(Thanks to Stereogum.com for posting these a few weeks ago.) In case you missed it, Radiohead recently did a suprise online "gig" from their studio, apparently just for shits n' giggles. In between individual bandmembers DJing some of their favorite tracks and playing some nutty video footage, they performed a few new songs along with a couple of incredible covers as tributes to some classic British bands of old. The former track is a JOY DIVISION cover, while the latter is a classic by THE SMITHS. Oh, and in case you hadn't heard from just about every online media outlet under the digital sun, Radiohead's new album In Rainbows is awesome.

"Civil War"
"Stop" by JOE HENRY:
Joe Henry is an amazing songwriter who has a new album out, Civilians. "Civil War" is from that album, and is a blueprint for his style of songwriting: well written, typically dark songs with incisive lyrics that cut to the bone, no matter the topic. Dude writes some of the best breakup songs out there, and "Trampoline" (from the album with the same name) is one of those songs. "You once kissed me not to hear me speak / and loved me just so you could leave / every bit of life wrung out of me." Dude is like Raymond Carver with a guitar instead of a typewriter. I could have sworn I'd posted that one before, and the follow-up track, "Stop." Oh, he also happens to be Madonna's cousin. "Stop" might sound familiar to some of you because she wound up covering it and making it into a big old hit (and a massive paycheck for him). Naturally, his version rules.

"It's Only Life"
"Let's Go"
"Dancing Barefoot"
"Paint It, Black" by by THE FEELIES:
Any loyal readers out there want to prove to me that I haven't posted these songs before? Because I could swear I had. Not having done so until this point is pretty criminal. What's also criminal is that The Feelies' records are out of print. Some awesome blogger out there posted their cover of PATTI SMITH's "Dancing Barefoot," which I bring you tonight, along with my two favorite original tracks and a second cover, THE ROLLING STONES' "Paint It, Black."

"Molly" by EUX AUTRES:
The Portland-via-Omaha brother/sister duo of Eux Autres have a new record, Cold City, coming out on Tuesday. I highly recommend it, especially to those of you who took a shining to their previous album or heard a couple of their tracks on Pimps of Gore last year. Out on Happy Birthday to Me Records, this album has the same great songwriting with more solid (but not too slick) production and a ton of great melodies. Plus, Nick and Heather are two of the nicest people I've ever had the pleasure of meeting, so rest assured your hard earned record dollars will be going into hands that deserve it, unlike Scott Stapp or Daughtry or some other lunkheaded dickweed. Not that your record dollars were headed there. . .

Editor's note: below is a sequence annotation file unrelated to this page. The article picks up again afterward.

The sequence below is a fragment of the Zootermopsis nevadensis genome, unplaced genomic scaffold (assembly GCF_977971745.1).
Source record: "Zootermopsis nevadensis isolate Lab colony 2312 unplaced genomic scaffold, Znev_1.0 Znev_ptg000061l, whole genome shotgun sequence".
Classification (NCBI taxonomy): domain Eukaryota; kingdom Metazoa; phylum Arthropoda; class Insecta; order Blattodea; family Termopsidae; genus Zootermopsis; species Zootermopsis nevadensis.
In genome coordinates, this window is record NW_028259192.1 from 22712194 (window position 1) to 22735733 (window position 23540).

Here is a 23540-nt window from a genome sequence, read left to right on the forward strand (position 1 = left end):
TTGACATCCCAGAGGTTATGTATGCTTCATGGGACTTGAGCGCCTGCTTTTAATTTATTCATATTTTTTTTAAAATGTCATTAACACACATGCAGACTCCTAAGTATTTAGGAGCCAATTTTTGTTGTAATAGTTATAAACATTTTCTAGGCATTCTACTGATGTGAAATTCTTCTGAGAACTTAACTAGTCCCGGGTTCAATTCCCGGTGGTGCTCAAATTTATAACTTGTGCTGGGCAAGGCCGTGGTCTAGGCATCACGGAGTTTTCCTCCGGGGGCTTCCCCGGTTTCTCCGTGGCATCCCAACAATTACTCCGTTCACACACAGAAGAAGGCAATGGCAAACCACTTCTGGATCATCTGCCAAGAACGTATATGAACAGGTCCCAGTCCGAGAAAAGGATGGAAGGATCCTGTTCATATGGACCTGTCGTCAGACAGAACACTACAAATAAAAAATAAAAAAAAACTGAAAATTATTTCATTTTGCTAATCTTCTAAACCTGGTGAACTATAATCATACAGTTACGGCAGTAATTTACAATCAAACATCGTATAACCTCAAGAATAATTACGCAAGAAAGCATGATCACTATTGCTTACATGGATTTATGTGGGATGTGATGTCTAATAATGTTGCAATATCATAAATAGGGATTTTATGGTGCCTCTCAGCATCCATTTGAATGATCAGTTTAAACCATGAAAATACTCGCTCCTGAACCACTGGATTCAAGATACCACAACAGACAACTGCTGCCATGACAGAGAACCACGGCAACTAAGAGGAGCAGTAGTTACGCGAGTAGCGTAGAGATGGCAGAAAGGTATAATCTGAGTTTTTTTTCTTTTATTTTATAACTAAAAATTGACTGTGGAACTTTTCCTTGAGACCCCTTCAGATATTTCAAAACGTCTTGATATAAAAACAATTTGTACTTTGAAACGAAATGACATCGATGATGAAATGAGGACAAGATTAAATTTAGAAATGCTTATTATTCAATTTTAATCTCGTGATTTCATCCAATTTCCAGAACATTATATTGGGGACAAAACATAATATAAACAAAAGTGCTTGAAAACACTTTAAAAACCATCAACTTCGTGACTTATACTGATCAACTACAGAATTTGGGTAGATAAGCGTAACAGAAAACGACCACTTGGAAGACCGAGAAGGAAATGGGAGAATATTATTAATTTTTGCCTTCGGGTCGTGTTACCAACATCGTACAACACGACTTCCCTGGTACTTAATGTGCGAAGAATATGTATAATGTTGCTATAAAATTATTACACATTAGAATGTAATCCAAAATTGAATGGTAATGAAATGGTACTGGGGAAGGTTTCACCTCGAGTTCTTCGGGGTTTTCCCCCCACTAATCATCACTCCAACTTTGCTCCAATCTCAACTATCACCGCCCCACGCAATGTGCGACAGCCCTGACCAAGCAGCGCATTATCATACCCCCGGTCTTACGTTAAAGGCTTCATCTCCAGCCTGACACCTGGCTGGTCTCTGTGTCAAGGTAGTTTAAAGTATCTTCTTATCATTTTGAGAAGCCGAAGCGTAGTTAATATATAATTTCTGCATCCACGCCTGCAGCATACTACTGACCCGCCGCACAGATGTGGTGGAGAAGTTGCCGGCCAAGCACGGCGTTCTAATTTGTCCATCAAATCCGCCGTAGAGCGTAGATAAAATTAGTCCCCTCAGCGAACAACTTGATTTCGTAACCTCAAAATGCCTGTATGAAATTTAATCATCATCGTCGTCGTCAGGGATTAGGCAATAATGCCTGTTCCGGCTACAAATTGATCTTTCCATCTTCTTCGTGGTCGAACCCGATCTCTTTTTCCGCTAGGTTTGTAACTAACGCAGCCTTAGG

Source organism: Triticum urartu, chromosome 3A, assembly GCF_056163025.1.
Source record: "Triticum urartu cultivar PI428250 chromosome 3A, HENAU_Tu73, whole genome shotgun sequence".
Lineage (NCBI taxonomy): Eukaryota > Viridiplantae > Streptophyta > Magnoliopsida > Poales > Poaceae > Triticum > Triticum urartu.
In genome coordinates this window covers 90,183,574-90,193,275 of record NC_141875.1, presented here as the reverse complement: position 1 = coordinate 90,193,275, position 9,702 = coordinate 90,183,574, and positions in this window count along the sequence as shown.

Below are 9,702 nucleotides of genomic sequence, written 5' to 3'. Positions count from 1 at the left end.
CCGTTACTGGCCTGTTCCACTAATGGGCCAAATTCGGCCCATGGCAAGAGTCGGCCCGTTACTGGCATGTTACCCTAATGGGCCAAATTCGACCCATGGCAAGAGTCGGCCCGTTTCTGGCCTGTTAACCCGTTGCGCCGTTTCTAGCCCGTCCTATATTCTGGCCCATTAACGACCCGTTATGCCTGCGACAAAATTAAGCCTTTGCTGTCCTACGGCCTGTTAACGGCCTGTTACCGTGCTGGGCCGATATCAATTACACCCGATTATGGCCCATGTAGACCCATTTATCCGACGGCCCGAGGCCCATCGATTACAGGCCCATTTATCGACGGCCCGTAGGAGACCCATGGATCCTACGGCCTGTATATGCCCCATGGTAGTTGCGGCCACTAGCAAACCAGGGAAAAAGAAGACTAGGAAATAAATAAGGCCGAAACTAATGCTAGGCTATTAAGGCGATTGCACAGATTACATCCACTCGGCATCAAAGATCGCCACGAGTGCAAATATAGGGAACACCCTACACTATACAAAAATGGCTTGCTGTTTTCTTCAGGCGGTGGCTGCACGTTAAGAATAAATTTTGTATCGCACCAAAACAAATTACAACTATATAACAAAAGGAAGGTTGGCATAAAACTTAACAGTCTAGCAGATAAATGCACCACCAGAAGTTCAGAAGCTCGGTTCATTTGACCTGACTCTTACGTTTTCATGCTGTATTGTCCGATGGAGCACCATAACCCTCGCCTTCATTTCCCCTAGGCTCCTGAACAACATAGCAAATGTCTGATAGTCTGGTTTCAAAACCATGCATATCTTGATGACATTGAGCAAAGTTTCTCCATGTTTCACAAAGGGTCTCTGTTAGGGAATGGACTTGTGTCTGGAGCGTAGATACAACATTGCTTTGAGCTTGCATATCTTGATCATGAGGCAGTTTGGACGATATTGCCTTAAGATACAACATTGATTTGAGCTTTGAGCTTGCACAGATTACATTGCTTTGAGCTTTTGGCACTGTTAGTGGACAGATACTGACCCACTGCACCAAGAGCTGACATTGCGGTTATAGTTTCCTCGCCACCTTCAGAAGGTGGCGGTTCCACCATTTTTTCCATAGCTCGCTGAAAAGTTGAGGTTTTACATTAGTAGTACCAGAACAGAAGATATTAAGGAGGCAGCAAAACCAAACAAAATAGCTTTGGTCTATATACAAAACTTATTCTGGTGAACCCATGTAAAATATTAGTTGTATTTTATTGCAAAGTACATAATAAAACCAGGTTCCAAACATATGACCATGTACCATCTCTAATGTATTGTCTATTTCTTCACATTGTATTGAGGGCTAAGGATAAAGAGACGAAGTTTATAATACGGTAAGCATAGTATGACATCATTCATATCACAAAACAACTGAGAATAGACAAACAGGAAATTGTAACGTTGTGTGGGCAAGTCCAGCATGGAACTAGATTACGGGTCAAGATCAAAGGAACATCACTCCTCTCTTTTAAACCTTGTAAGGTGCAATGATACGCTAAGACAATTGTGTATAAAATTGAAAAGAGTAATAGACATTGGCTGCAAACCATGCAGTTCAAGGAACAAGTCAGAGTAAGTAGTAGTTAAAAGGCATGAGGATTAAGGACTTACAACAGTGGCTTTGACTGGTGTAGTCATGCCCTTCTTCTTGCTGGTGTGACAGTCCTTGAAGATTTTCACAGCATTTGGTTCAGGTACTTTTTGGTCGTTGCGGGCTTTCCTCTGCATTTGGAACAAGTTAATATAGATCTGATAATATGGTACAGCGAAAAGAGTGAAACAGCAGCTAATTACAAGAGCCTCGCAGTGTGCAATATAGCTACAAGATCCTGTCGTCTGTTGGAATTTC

"God's Zoo (Live)"
"Moya (Live)"
"The Snake"
"Red Jesus"
"Big Neon Glitter (Live)" by THE CULT:
Consider yourselves lucky; I was going to devote an entire week to some of the great, overlooked music by real-life Spinal Tap rockers The Cult, the first band I was truly obsessed with. When I was growing up, my brother gave me a copy of their classic Love album, and a copy of his cassette of the Rick Rubin-produced Electric. Those albums ignited a spark in me, and I turned into a voracious collector. One of my prized posessions was a tape of the band's debut album, Dreamtime, which featured an early concert at London's Lyceum theater as the b-side. The live album was pretty much unavailable anywhere until a few years ago, when Beggar's Banquet finally reissued it on CD. Regardless of anyone's opinion of their later work (the band pretty much became a punchline as their career progressed, with lead singer Ian Astbury going so far as briefly becoming the lead singer of the fucking Doors), their early shit is pretty great. That live album (where the first two songs come from) features several songs from the first Death Cult EP, and even a song from Astbury's previous goth-rock band, Southern Death Cult. I'm also including a couple of b-sides, the wild but a little too long "The Snake," and a later track that popped up on a single from the pretty awful Ceremony album. Probably should have stuck "Red Jesus" on the album, boys. Closing things out is an early radio performance of "Big Neon Glitter."

"Mother Sky" by CAN:
If 15-minute psychedelic freak-outs aren't your thing, I definitely wouldn't rec' clicking this link. Also, if you're on heavy acid, you might want to avoid this, as it will make you think you can fly. If you like awesomeness, step right in. Plus, it's a great lead-in to. . .

"Reign (Anagram Mix)"
"Be There" by UNKLE with IAN BROWN:
Now, I'm positive I've posted "Be There" before, so don't be too quick to download if you've been a regulare here for a while. I'm merely re-posting it in conjunction with "Reign" to show just how badass it is when the former lead singer of the STONE ROSES gets together for a collaboration with James Lavelle's UNKLE project.

"Guns Blazing" by UNKLE with KOOL G. RAP
"Streets of New York" by KOOL G. RAP AND DJ POLO: